BBC News has posted a series of narrated images that describe various crime scene investigation techniques and laboratory tests.
Felony death by vehicle case where the trooper accident reconstruction expert who analyzed the accident could not reach a conclusive expert opinion about who was driving. An officer provided lay opinion testimony based on the same information. The court concluded: “the facts about the accident and measurements available were simply not sufficient to support an expert opinion — as Trooper Souther testified — and lay opinion testimony on this issue is not admissible under Rule 701.” The court found the error was prejudicial and ordered a new trial.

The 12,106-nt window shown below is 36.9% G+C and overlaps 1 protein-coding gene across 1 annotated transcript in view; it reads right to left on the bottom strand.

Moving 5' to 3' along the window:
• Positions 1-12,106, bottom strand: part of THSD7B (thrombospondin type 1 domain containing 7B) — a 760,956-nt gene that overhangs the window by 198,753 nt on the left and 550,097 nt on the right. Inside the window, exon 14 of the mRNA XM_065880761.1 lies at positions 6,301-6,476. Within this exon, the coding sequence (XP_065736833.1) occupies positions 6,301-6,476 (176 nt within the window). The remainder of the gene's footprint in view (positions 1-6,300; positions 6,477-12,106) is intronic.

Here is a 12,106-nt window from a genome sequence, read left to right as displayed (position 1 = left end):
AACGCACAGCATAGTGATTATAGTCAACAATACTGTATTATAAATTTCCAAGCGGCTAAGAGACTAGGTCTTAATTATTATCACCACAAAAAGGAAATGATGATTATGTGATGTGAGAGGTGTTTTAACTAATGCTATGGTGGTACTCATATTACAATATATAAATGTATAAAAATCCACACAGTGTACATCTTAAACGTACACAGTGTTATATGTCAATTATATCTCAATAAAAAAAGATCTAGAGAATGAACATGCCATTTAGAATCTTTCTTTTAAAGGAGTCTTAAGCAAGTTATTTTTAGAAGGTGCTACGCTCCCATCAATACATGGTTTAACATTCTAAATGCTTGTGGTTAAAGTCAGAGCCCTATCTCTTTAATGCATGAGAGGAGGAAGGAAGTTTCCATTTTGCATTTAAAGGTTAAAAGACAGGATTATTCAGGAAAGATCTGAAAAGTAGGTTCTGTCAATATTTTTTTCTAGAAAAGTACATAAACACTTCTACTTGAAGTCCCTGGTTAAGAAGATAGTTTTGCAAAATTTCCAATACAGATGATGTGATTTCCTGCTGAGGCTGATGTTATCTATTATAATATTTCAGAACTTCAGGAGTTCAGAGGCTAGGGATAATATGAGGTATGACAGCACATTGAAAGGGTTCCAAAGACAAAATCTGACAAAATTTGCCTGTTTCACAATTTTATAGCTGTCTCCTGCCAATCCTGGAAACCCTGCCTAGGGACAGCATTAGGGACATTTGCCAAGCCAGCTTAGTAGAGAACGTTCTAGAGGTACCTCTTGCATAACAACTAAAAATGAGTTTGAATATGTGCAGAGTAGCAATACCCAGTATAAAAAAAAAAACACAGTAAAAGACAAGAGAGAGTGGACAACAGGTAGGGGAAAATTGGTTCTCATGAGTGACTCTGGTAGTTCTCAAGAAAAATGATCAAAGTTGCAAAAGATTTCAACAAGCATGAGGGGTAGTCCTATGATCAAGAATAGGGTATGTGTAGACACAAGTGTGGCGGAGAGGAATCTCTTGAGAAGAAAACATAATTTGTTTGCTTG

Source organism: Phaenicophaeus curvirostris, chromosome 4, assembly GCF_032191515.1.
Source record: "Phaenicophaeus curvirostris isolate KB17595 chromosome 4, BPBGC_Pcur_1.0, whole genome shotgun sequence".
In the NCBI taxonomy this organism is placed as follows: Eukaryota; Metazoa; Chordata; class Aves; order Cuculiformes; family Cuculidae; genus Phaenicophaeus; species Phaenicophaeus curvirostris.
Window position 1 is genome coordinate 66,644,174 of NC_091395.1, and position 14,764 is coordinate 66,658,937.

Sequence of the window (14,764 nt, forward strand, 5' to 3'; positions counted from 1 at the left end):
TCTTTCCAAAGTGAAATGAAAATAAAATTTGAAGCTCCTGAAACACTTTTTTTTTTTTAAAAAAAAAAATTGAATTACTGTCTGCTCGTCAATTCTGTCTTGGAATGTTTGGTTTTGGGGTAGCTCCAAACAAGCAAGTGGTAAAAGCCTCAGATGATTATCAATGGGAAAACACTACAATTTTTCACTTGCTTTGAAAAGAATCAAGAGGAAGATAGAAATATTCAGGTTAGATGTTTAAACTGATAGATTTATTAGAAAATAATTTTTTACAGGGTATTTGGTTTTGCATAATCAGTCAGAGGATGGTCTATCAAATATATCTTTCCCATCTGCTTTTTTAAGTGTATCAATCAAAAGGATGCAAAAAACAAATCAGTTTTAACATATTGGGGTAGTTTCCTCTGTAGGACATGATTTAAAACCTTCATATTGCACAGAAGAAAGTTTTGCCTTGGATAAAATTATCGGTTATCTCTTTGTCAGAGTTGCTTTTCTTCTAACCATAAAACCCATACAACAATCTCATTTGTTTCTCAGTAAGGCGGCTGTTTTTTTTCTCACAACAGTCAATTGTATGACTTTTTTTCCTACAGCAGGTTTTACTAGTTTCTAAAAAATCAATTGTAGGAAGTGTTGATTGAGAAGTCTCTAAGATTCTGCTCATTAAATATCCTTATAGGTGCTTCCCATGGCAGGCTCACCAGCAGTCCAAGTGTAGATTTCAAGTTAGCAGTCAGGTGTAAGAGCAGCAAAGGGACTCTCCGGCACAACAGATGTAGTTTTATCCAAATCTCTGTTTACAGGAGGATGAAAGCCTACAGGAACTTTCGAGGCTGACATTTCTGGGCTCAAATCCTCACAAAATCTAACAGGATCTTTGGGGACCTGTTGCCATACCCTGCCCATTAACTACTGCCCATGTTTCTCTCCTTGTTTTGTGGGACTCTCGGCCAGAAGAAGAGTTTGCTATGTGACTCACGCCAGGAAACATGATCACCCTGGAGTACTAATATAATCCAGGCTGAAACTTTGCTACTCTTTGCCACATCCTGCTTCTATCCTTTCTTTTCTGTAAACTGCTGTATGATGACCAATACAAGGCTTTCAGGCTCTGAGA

A School of Government blog post on this case is available here.
Motions and Briefs
Federal court order granting relief in the George Goode case. The Court found that “the State, through Agent Deaver, presented misleading evidence about the testing done on petitioner’s boots being conclusive for the presence of blood.” See p. 25-26.
Suit against five former agents with the State Bureau of Investigation, filed on June 28, 2011
2012 Supplement to MAR that addresses implications of false and misleading testimony by former SBI Agent Duane Deaver.
MAR in Michael Peterson case based on newly discovered evidence regarding Duane Deaver and the SBI
- Order – Judge Orlando Hudson’s May 9, 2012 order granting the motion for appropriate relief, vacating the conviction and granting a new trial.